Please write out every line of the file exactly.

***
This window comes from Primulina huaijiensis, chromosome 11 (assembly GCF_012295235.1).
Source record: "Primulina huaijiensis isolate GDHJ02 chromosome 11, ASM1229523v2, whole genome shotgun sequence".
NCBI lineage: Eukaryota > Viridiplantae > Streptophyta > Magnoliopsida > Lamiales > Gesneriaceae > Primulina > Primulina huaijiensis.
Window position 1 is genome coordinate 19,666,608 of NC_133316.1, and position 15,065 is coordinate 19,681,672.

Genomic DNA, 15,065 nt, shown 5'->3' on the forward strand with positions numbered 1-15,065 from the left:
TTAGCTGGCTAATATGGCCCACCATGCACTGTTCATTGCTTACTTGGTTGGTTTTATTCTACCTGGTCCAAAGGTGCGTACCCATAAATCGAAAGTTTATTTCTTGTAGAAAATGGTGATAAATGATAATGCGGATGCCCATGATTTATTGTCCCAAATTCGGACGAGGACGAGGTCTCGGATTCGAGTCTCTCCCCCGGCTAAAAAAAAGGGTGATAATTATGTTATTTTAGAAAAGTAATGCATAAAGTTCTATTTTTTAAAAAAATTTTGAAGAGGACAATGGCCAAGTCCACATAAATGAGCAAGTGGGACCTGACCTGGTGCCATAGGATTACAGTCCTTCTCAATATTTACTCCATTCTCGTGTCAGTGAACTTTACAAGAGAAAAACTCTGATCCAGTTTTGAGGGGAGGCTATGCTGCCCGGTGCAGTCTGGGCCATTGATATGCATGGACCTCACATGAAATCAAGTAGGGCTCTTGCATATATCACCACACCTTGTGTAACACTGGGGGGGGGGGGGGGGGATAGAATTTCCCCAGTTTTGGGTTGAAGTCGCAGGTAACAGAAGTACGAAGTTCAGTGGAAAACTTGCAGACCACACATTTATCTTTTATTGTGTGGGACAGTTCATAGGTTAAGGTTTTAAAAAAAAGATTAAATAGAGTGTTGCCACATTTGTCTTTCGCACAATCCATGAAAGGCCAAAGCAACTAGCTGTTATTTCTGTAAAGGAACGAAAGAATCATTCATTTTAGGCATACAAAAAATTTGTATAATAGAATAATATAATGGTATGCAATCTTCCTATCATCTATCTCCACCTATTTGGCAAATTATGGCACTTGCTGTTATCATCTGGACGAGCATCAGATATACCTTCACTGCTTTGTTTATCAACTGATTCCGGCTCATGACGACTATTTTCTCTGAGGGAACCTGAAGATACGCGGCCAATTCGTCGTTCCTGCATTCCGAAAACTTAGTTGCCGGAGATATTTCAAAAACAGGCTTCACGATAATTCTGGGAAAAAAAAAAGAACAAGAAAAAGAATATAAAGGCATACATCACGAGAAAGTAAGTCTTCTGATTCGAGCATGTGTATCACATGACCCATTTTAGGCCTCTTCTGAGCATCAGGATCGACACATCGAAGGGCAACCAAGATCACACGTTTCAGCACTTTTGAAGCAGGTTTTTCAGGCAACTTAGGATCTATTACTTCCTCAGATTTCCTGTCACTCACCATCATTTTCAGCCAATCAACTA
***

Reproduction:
This window comes from Primulina huaijiensis, chromosome 11 (assembly GCF_012295235.1).
Source record: "Primulina huaijiensis isolate GDHJ02 chromosome 11, ASM1229523v2, whole genome shotgun sequence".
NCBI lineage: Eukaryota > Viridiplantae > Streptophyta > Magnoliopsida > Lamiales > Gesneriaceae > Primulina > Primulina huaijiensis.
Window position 1 is genome coordinate 19,666,608 of NC_133316.1, and position 15,065 is coordinate 19,681,672.

Genomic DNA, 15,065 nt, shown 5'->3' on the forward strand with positions numbered 1-15,065 from the left:
TTAGCTGGCTAATATGGCCCACCATGCACTGTTCATTGCTTACTTGGTTGGTTTTATTCTACCTGGTCCAAAGGTGCGTACCCATAAATCGAAAGTTTATTTCTTGTAGAAAATGGTGATAAATGATAATGCGGATGCCCATGATTTATTGTCCCAAATTCGGACGAGGACGAGGTCTCGGATTCGAGTCTCTCCCCCGGCTAAAAAAAAGGGTGATAATTATGTTATTTTAGAAAAGTAATGCATAAAGTTCTATTTTTTAAAAAAATTTTGAAGAGGACAATGGCCAAGTCCACATAAATGAGCAAGTGGGACCTGACCTGGTGCCATAGGATTACAGTCCTTCTCAATATTTACTCCATTCTCGTGTCAGTGAACTTTACAAGAGAAAAACTCTGATCCAGTTTTGAGGGGAGGCTATGCTGCCCGGTGCAGTCTGGGCCATTGATATGCATGGACCTCACATGAAATCAAGTAGGGCTCTTGCATATATCACCACACCTTGTGTAACACTGGGGGGGGGGGGGGGGGATAGAATTTCCCCAGTTTTGGGTTGAAGTCGCAGGTAACAGAAGTACGAAGTTCAGTGGAAAACTTGCAGACCACACATTTATCTTTTATTGTGTGGGACAGTTCATAGGTTAAGGTTTTAAAAAAAAGATTAAATAGAGTGTTGCCACATTTGTCTTTCGCACAATCCATGAAAGGCCAAAGCAACTAGCTGTTATTTCTGTAAAGGAACGAAAGAATCATTCATTTTAGGCATACAAAAAATTTGTATAATAGAATAATATAATGGTATGCAATCTTCCTATCATCTATCTCCACCTATTTGGCAAATTATGGCACTTGCTGTTATCATCTGGACGAGCATCAGATATACCTTCACTGCTTTGTTTATCAACTGATTCCGGCTCATGACGACTATTTTCTCTGAGGGAACCTGAAGATACGCGGCCAATTCGTCGTTCCTGCATTCCGAAAACTTAGTTGCCGGAGATATTTCAAAAACAGGCTTCACGATAATTCTGGGAAAAAAAAAAGAACAAGAAAAAGAATATAAAGGCATACATCACGAGAAAGTAAGTCTTCTGATTCGAGCATGTGTATCACATGACCCATTTTAGGCCTCTTCTGAGCATCAGGATCGACACATCGAAGGGCAACCAAGATCACACGTTTCAGCACTTTTGAAGCAGGTTTTTCAGGCAACTTAGGATCTATTACTTCCTCAGATTTCCTGTCACTCACCATCATTTTCAGCCAATCAACTA